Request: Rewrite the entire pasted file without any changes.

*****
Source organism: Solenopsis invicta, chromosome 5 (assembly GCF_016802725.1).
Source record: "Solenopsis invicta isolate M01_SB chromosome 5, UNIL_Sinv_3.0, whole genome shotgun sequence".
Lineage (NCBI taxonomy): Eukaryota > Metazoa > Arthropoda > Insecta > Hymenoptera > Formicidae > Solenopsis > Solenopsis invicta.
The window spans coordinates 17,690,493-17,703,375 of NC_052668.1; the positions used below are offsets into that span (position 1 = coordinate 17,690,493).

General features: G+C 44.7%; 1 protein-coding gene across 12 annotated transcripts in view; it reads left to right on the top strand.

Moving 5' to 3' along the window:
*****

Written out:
Source organism: Solenopsis invicta, chromosome 5 (assembly GCF_016802725.1).
Source record: "Solenopsis invicta isolate M01_SB chromosome 5, UNIL_Sinv_3.0, whole genome shotgun sequence".
Lineage (NCBI taxonomy): Eukaryota > Metazoa > Arthropoda > Insecta > Hymenoptera > Formicidae > Solenopsis > Solenopsis invicta.
The window spans coordinates 17,690,493-17,703,375 of NC_052668.1; the positions used below are offsets into that span (position 1 = coordinate 17,690,493).

General features: G+C 44.7%; 1 protein-coding gene across 12 annotated transcripts in view; it reads left to right on the top strand.

Moving 5' to 3' along the window: